How To Be Financially Independent?
Are You Financially Independent?
There are several myths and misnomers when it comes to financial planning, and individuals can take in a lot advice from many good and not-so-good sources. Misnomers can range from confusing high incomes with wealth to not knowing the importance of tax asset placement when choosing your investments.
People can choose to define financial independence in their own way — after all, not everyone wants a private jet and a mansion. However reaching real financial independence — the ability to live comfortably off one’s savings and investments with no debt whatsoever — could be easier than you think.
- Visualize first, then plan. Anyone’s vision of financial independence can probably use a reality check. Start by considering what your vision actually looks like and then gather some qualified financial advice to set — or reset — your course. The path to financial independence may be considerably different at age 20 than it is at age 50; the more time you have to save and invest generally produces a better outcome. But whatever age you are, start by getting a realistic picture of what options you have.
- Income Is Not Wealth. Most people believe the key to wealth is a high-paying job. Yes, it’s easier to amass assets if you have more money coming in each month, but one key to increasing your net worth is to spend less than you make. Ultimately, spending habits are the reason a professional athlete making $20 million a year can quickly go bankrupt while a bus driver can retire a multi-millionaire. It can be a cliche but it is a fundamental reality of money. To escape the spending trap, you need to understand that income is not long-term wealth. What is wealth? Income is obviously a component of wealth, but wealth can have varying definitions. Many people see wealth as their total net worth at any given time. This can be paralleled to the assessment of an individual’s balance sheet. Wealth can be referred to as the part of your balance sheet that is considered equity. Your assets minus liabilities. The wealth you have after liquidating.
- Spend money on things that grow. The leaders of industry in this world all think alike. They never waste their money on things that lose money, or depreciate. If they must, then they minimize the amount of money spent. Warren Buffet, Steve Jobs and Mark Zuckerberg don’t spend money like they’re rich. Things like real estate and energy efficient improvements to your home, even investing in your health can grow or save you money in the long run. Most of the “stuff” we spend our money on loses value (I’ll talk about cars in the next tip). In your search for financial independence, you should start calling it what it is…wasteful. If you look around your house, everything sitting around represents money that you’ve spent. Was it worth it? Were the dollars you paid worth it’s function? Maybe it was, but when you consider what those dollars COULD have represented by saving or investing them, your answer might change. Regardless, start looking at how you spend your money through this lens and it could help you to make better buying decisions.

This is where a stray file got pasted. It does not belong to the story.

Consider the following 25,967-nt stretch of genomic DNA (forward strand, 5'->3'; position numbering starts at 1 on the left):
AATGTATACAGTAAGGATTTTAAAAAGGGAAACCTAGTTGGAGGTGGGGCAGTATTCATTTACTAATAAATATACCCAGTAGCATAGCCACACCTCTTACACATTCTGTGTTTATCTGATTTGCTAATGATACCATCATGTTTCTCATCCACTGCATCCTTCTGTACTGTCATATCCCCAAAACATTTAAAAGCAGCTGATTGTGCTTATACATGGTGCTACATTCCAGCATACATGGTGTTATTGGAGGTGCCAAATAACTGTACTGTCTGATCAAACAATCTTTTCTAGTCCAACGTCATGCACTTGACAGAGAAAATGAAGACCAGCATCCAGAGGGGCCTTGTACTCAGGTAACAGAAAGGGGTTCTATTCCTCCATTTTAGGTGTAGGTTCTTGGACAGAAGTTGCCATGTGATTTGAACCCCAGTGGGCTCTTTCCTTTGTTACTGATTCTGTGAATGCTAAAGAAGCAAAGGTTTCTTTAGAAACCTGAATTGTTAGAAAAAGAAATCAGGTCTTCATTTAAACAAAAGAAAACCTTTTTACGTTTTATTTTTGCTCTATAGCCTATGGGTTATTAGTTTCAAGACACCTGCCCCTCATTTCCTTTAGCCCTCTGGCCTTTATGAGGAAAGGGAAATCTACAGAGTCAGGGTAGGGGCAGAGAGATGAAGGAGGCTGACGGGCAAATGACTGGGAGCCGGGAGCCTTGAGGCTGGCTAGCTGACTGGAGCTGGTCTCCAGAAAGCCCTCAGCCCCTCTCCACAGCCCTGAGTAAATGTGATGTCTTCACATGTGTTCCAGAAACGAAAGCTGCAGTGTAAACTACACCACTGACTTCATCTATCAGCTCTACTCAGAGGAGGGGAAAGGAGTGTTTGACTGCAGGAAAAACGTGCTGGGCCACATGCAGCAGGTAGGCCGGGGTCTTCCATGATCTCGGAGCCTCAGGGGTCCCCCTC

- Build smarter safety nets. Emergency funds and insurance are part of the financial planning picture, but they’re rarely discussed in combination. The traditional definition of an emergency fund is a separate account for cash that can be used instead of credit in a sudden emergency like an unexpected car or appliance repair. But it might be wise to evaluate current deductibles on home, car and health insurance to see if those amounts should be built into one’s emergency fund – many people keep deductibles fairly high to keep premiums low. Would you have cash on hand to cover deductibles if you had a sudden claim? If not, put that money in reserve. The more effective you are at dealing with financial emergencies, the faster your savings and investments can grow.
- Buy assets that generate income. No investment is foolproof – whether you invest in stocks, real estate, collectibles or cash investments, all have up and down markets. It is important to fully understand everything you invest in and focus on assets that will make money over the long haul. Reading widely on the subject of any class of investment you’re interested in will help you buy low so you can sell higher at a later date. Don’t forget to study the tax ramifications of any investment transaction you make.
- Always know where you are financially. Financial planning isn’t about making one set of financial decisions and assuming you’re set. Lives and situations change and your financial planning must be flexible enough to withstand both positive and negative changes without derailing your hopes for financial independence. If your forte is not investing, financial planning or tax matters, by all means bring in qualified experts to help. But financially independent people generally have their money issues at their fingertips not only for their own use, but for estate purposes as well.
Not everyone inherits a fortune. Financial independence takes work and discipline, but small steps can yield big rewards over time.